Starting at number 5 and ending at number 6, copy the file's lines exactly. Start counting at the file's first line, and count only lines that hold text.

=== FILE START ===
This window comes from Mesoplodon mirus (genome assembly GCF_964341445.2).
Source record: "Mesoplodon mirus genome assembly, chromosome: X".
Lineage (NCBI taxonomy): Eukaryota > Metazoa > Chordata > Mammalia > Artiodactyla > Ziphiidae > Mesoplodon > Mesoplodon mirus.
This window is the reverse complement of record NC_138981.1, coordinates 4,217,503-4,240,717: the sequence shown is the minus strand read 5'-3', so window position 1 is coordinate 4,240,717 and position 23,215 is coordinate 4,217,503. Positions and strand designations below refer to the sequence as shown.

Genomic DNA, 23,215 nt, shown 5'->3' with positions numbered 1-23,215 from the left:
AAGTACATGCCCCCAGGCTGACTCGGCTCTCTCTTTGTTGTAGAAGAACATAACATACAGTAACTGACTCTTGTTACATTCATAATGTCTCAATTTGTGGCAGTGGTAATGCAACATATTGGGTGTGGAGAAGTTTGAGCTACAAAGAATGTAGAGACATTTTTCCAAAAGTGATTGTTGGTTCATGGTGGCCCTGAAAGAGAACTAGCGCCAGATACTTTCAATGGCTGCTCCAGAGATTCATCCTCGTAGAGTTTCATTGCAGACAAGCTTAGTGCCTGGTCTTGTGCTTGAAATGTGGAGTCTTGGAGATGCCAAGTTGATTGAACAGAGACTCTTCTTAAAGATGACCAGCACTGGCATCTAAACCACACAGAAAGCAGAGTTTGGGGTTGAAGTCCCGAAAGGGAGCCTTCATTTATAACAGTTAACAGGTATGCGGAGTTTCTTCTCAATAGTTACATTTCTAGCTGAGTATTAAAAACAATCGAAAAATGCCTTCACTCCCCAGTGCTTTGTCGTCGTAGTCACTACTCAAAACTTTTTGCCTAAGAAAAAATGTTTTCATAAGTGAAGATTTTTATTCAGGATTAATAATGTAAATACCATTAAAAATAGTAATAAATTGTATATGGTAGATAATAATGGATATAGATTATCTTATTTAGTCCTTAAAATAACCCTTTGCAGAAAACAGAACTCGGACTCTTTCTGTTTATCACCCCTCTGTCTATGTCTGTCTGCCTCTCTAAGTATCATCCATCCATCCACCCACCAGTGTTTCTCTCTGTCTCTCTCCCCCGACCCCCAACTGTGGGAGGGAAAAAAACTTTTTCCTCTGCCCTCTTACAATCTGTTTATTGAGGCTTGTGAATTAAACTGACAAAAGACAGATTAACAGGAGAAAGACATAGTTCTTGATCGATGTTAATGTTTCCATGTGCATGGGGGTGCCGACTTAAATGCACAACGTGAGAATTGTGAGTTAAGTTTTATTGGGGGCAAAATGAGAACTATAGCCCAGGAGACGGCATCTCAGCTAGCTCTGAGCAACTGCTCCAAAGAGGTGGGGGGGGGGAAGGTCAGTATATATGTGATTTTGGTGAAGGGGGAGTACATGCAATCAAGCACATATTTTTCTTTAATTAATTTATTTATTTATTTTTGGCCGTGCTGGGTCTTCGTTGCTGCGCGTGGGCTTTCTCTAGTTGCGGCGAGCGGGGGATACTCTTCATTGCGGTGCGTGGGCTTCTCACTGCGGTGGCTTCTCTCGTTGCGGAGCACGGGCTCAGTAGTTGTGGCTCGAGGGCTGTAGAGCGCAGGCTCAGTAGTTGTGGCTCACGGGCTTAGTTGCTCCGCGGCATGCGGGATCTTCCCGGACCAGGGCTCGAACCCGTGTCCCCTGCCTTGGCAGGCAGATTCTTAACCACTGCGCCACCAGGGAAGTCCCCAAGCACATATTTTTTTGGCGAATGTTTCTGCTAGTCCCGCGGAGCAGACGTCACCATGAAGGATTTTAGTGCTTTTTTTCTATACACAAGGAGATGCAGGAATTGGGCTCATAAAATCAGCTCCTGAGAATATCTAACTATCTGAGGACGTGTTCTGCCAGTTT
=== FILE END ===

Genomic DNA, 23,215 nt, shown 5'->3' with positions numbered 1-23,215 from the left:
AAGTACATGCCCCCAGGCTGACTCGGCTCTCTCTTTGTTGTAGAAGAACATAACATACAGTAACTGACTCTTGTTACATTCATAATGTCTCAATTTGTGGCAGTGGTAATGCAACATATTGGGTGTGGAGAAGTTTGAGCTACAAAGAATGTAGAGACATTTTTCCAAAAGTGATTGTTGGTTCATGGTGGCCCTGAAAGAGAACTAGCGCCAGATACTTTCAATGGCTGCTCCAGAGATTCATCCTCGTAGAGTTTCATTGCAGACAAGCTTAGTGCCTGGTCTTGTGCTTGAAATGTGGAGTCTTGGAGATGCCAAGTTGATTGAACAGAGACTCTTCTTAAAGATGACCAGCACTGGCATCTAAACCACACAGAAAGCAGAGTTTGGGGTTGAAGTCCCGAAAGGGAGCCTTCATTTATAACAGTTAACAGGTATGCGGAGTTTCTTCTCAATAGTTACATTTCTAGCTGAGTATTAAAAACAATCGAAAAATGCCTTCACTCCCCAGTGCTTTGTCGTCGTAGTCACTACTCAAAACTTTTTGCCTAAGAAAAAATGTTTTCATAAGTGAAGATTTTTATTCAGGATTAATAATGTAAATACCATTAAAAATAGTAATAAATTGTATATGGTAGATAATAATGGATATAGATTATCTTATTTAGTCCTTAAAATAACCCTTTGCAGAAAACAGAACTCGGACTCTTTCTGTTTATCACCCCTCTGTCTATGTCTGTCTGCCTCTCTAAGTATCATCCATCCATCCACCCACCAGTGTTTCTCTCTGTCTCTCTCCCCCGACCCCCAACTGTGGGAGGGAAAAAAACTTTTTCCTCTGCCCTCTTACAATCTGTTTATTGAGGCTTGTGAATTAAACTGACAAAAGACAGATTAACAGGAGAAAGACATAGTTCTTGATCGATGTTAATGTTTCCATGTGCATGGGGGTGCCGACTTAAATGCACAACGTGAGAATTGTGAGTTAAGTTTTATTGGGGGCAAAATGAGAACTATAGCCCAGGAGACGGCATCTCAGCTAGCTCTGAGCAACTGCTCCAAAGAGGTGGGGGGGGGGAAGGTCAGTATATATGTGATTTTGGTGAAGGGGGAGTACATGCAATCAAGCACATATTTTTCTTTAATTAATTTATTTATTTATTTTTGGCCGTGCTGGGTCTTCGTTGCTGCGCGTGGGCTTTCTCTAGTTGCGGCGAGCGGGGGATACTCTTCATTGCGGTGCGTGGGCTTCTCACTGCGGTGGCTTCTCTCGTTGCGGAGCACGGGCTCAGTAGTTGTGGCTCGAGGGCTGTAGAGCGCAGGCTCAGTAGTTGTGGCTCACGGGCTTAGTTGCTCCGCGGCATGCGGGATCTTCCCGGACCAGGGCTCGAACCCGTGTCCCCTGCCTTGGCAGGCAGATTCTTAACCACTGCGCCACCAGGGAAGTCCCCAAGCACATATTTTTTTGGCGAATGTTTCTGCTAGTCCCGCGGAGCAGACGTCACCATGAAGGATTTTAGTGCTTTTTTTCTATACACAAGGAGATGCAGGAATTGGGCTCATAAAATCAGCTCCTGAGAATATCTAACTATCTGAGGACGTGTTCTGCCAGTTT